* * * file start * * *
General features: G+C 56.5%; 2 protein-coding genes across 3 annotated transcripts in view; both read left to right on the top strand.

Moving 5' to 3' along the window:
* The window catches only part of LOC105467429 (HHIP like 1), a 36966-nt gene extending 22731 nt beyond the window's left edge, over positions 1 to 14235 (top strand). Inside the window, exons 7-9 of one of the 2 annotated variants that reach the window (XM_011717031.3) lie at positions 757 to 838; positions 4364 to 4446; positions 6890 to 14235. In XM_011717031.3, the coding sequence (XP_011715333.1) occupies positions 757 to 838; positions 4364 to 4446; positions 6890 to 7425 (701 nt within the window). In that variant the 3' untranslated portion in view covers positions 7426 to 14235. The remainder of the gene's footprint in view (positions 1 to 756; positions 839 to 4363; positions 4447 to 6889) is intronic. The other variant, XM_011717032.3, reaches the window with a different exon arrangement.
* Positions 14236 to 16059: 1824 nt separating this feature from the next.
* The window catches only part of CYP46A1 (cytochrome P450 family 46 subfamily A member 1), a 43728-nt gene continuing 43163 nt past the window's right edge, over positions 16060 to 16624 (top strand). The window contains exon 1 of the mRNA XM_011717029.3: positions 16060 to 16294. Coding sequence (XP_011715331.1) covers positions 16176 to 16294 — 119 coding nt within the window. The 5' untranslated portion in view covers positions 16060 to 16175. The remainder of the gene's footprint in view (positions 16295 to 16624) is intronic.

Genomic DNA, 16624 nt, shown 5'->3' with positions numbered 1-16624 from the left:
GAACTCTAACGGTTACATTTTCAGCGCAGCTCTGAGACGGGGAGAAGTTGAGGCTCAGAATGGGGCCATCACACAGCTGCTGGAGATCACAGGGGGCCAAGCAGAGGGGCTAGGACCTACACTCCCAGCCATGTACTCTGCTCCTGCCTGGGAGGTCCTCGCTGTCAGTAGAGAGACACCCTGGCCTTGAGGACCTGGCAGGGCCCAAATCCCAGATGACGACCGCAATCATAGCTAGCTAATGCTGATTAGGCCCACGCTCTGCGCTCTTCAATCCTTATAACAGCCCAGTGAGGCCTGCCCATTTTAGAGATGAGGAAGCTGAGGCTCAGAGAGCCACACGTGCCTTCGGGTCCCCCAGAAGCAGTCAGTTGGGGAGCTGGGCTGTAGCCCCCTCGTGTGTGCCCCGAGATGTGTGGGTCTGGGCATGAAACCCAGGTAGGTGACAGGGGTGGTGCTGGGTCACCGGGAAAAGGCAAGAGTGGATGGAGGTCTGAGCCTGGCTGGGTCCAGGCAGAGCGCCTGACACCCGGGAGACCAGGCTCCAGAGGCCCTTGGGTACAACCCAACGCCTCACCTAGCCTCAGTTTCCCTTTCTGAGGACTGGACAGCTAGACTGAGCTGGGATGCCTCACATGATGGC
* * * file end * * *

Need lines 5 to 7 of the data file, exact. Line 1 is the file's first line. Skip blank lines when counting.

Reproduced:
* The window catches only part of CYP46A1 (cytochrome P450 family 46 subfamily A member 1), a 43728-nt gene continuing 43163 nt past the window's right edge, over positions 16060 to 16624 (top strand). The window contains exon 1 of the mRNA XM_011717029.3: positions 16060 to 16294. Coding sequence (XP_011715331.1) covers positions 16176 to 16294 — 119 coding nt within the window. The 5' untranslated portion in view covers positions 16060 to 16175. The remainder of the gene's footprint in view (positions 16295 to 16624) is intronic.

Genomic DNA, 16624 nt, shown 5'->3' with positions numbered 1-16624 from the left:
GAACTCTAACGGTTACATTTTCAGCGCAGCTCTGAGACGGGGAGAAGTTGAGGCTCAGAATGGGGCCATCACACAGCTGCTGGAGATCACAGGGGGCCAAGCAGAGGGGCTAGGACCTACACTCCCAGCCATGTACTCTGCTCCTGCCTGGGAGGTCCTCGCTGTCAGTAGAGAGACACCCTGGCCTTGAGGACCTGGCAGGGCCCAAATCCCAGATGACGACCGCAATCATAGCTAGCTAATGCTGATTAGGCCCACGCTCTGCGCTCTTCAATCCTTATAACAGCCCAGTGAGGCCTGCCCATTTTAGAGATGAGGAAGCTGAGGCTCAGAGAGCCACACGTGCCTTCGGGTCCCCCAGAAGCAGTCAGTTGGGGAGCTGGGCTGTAGCCCCCTCGTGTGTGCCCCGAGATGTGTGGGTCTGGGCATGAAACCCAGGTAGGTGACAGGGGTGGTGCTGGGTCACCGGGAAAAGGCAAGAGTGGATGGAGGTCTGAGCCTGGCTGGGTCCAGGCAGAGCGCCTGACACCCGGGAGACCAGGCTCCAGAGGCCCTTGGGTACAACCCAACGCCTCACCTAGCCTCAGTTTCCCTTTCTGAGGACTGGACAGCTAGACTGAGCTGGGATGCCTCACATGATGGC